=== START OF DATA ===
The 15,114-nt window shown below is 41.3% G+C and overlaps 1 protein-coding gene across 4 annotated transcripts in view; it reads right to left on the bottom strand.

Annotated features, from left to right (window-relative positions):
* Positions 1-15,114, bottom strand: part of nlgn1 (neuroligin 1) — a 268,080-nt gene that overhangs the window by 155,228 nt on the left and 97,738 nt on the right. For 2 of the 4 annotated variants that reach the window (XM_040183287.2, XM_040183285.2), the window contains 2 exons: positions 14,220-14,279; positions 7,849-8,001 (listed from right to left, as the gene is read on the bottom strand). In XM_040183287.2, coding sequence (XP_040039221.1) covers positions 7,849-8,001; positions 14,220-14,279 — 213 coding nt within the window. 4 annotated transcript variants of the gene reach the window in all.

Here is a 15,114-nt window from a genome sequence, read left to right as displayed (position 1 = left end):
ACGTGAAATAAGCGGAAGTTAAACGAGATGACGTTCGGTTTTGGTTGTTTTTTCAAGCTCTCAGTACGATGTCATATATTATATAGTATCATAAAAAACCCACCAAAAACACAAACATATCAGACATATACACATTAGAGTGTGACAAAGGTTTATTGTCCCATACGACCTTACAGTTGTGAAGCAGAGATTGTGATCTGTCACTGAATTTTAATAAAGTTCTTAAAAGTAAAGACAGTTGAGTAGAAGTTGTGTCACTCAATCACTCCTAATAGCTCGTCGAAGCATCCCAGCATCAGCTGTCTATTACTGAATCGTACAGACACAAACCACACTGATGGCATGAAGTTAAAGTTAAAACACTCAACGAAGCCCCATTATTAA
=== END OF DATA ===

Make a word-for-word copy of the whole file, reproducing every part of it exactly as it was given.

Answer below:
The 15,114-nt window shown below is 41.3% G+C and overlaps 1 protein-coding gene across 4 annotated transcripts in view; it reads right to left on the bottom strand.

Annotated features, from left to right (window-relative positions):
* Positions 1-15,114, bottom strand: part of nlgn1 (neuroligin 1) — a 268,080-nt gene that overhangs the window by 155,228 nt on the left and 97,738 nt on the right. For 2 of the 4 annotated variants that reach the window (XM_040183287.2, XM_040183285.2), the window contains 2 exons: positions 14,220-14,279; positions 7,849-8,001 (listed from right to left, as the gene is read on the bottom strand). In XM_040183287.2, coding sequence (XP_040039221.1) covers positions 7,849-8,001; positions 14,220-14,279 — 213 coding nt within the window. 4 annotated transcript variants of the gene reach the window in all.

Here is a 15,114-nt window from a genome sequence, read left to right as displayed (position 1 = left end):
ACGTGAAATAAGCGGAAGTTAAACGAGATGACGTTCGGTTTTGGTTGTTTTTTCAAGCTCTCAGTACGATGTCATATATTATATAGTATCATAAAAAACCCACCAAAAACACAAACATATCAGACATATACACATTAGAGTGTGACAAAGGTTTATTGTCCCATACGACCTTACAGTTGTGAAGCAGAGATTGTGATCTGTCACTGAATTTTAATAAAGTTCTTAAAAGTAAAGACAGTTGAGTAGAAGTTGTGTCACTCAATCACTCCTAATAGCTCGTCGAAGCATCCCAGCATCAGCTGTCTATTACTGAATCGTACAGACACAAACCACACTGATGGCATGAAGTTAAAGTTAAAACACTCAACGAAGCCCCATTATTAA